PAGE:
Carnivores of Darkness and Light: Journeys of the Catechist, Book 1 by Alan Dean Foster

“Who said anything about digging?” Simna was smirking now, virtually strutting in place. “We just waited for it to make ready to step, and when it rose up, we ran under.”

The initial questioner dropped his finger from his lips. “Such a thing is possible, of course.” He nodded once, curtly. “Very well. I, Setsealer Agrath, accept your explanation. You are courageous half-wits.”

“This is not our fight,” Ehomba told him somberly. “I personally have no quarrel with the Chlengguu and no affection for the Queppa. This lasting strife is your own. Let us go.”

Turning slightly away, Agrath chose a long, thin knife, very much an oversized stiletto, from the assortment of cutlery lying on the table behind him. “Why should we?”

“I have business in the west.”

“The west?” Agrath snickered slightly to his associates. “I thought you told us your destination lies to the north.”

“I have to go north,” Ehomba informed him, patient as he would have been with a child, “in order to find a ship willing to take me west.”

“Across the Semordria?” The Chlengg did not laugh so much as hiss breathily. “Now you try my intelligence.”

“It’s true.” Simna jerked his head sharply in his friend’s direction. “He’s deranged, he is.”

“Yet you follow him?”

The swordsman dropped his gaze and his voice. “What can I say? I have perverse tastes. Who can explain it?”

“Who indeed? When we are finished here we will remand you to the custody of specialists whose work is famed even among the Chlengguu. Perhaps they will get the real explanation out of you.”

“Hoy, now wait a minute, you—”

The mace that descended struck only a glancing blow to the back of the swordsman’s skull or he surely would have died on the spot. As it was, he only crumpled to the carpeted floor, where he lay motionless and bleeding. Ehomba glanced wordlessly in the direction of his friend’s unmoving body, then returned his attention to the three Chlengguu nobles. They were watching him expectantly.

“You are not angry at this treatment meted out to your friend?”

Ehomba’s voice was entirely unchanged. “Of what use would it be? You want to test us. You might as well have struck me to provoke him. It makes no difference.”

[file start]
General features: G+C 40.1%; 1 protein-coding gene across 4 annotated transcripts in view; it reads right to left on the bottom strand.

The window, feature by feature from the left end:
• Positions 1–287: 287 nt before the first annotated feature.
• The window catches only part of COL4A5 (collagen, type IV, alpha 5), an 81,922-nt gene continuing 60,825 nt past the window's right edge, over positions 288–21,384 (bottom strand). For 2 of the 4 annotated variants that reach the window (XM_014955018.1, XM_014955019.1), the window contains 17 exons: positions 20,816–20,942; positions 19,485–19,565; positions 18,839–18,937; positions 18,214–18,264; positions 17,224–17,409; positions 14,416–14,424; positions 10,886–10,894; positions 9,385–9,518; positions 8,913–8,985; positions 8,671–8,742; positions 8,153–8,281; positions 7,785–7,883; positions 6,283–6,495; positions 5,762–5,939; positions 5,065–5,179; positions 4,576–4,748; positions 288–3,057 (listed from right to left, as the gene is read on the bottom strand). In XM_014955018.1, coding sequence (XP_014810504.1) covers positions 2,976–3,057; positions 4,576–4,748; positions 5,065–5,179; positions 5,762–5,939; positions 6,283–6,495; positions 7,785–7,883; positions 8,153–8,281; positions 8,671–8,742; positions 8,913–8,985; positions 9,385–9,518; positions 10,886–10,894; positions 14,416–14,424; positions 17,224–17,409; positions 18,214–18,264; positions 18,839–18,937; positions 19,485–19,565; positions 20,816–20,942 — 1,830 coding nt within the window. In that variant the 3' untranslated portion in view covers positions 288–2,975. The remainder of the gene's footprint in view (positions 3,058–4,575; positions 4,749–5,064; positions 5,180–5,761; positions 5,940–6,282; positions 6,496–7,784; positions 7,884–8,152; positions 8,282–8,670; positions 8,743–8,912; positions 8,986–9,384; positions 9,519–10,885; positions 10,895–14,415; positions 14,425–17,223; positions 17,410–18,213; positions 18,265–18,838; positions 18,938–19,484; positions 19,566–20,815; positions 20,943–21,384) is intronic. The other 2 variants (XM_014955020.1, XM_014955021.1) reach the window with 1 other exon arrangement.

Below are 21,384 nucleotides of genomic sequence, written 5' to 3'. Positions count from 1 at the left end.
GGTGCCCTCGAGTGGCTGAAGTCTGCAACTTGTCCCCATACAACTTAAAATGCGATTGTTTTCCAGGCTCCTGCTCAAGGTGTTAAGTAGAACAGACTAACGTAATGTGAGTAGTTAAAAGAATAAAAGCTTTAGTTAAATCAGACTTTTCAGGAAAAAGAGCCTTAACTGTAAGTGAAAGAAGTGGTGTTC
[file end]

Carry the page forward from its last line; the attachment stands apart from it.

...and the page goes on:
“None whatsoever,” Agrath agreed, “except that you are standing and he is unconscious.” The noble shrugged. “As you say, it could as easily have been done the other way. But I am more curious about you than him. Contrariety is a welcome diversion from the boredom of our inexorable advance.”

“We were told it was not always so.”

“No.” The other male’s voice darkened. “Before the Wall it was very different. Now”—he did not grin so much as sneer—“after the Wall, it will be more different still.”

“I really don’t care whether our specialists work on you or not.” Agrath ran the edge of the stiletto along his elongated palm, drawing a thin line of his own blood. His expression never changed. “But I do so enjoy the occasional uncommon curiosity.” Removing the blade from his skin, he flicked the point to indicate something behind Ehomba.

Moments later, two soldiers came forward. They were carrying the weapons confiscated from the travelers. These they placed on the already crowded table. After genuflecting twice to the nobles, they carefully backed away and rejoined their comrades.

While the skeletal oldsters continued to bicker and squabble in the background, the nobles proceeded to inspect the outwardly unimpressive weapons. The woman hefted Ehomba’s spear, sniffed contemptuously, and dumped it back on the table. Agrath picked up the tooth-studded bone sword, having to use both hands to finesse the weight, and whipped it back and forth a few times. One swipe passed very close to the herdsman’s face, but Ehomba did not flinch. If his captors were struck by his stoicism, none of them remarked upon it.

“Bone and teeth.” Agrath was singularly unimpressed. “A suitable device for a primitive tribesman.”

Sliding the pale white weapon back into its goatskin sheath, Agrath then drew the sky-metal blade from its protective covering. His angled eyes could not widen, but he nodded appreciatively. As he had with its weighty predecessor, he required the use of both strong but thin wrists to support the weapon parallel to the floor. Maintaining this grip, he swung it slowly back and forth. Diffuse sunlight filtering through the fine material of the tent glinted off the exotically forged iron.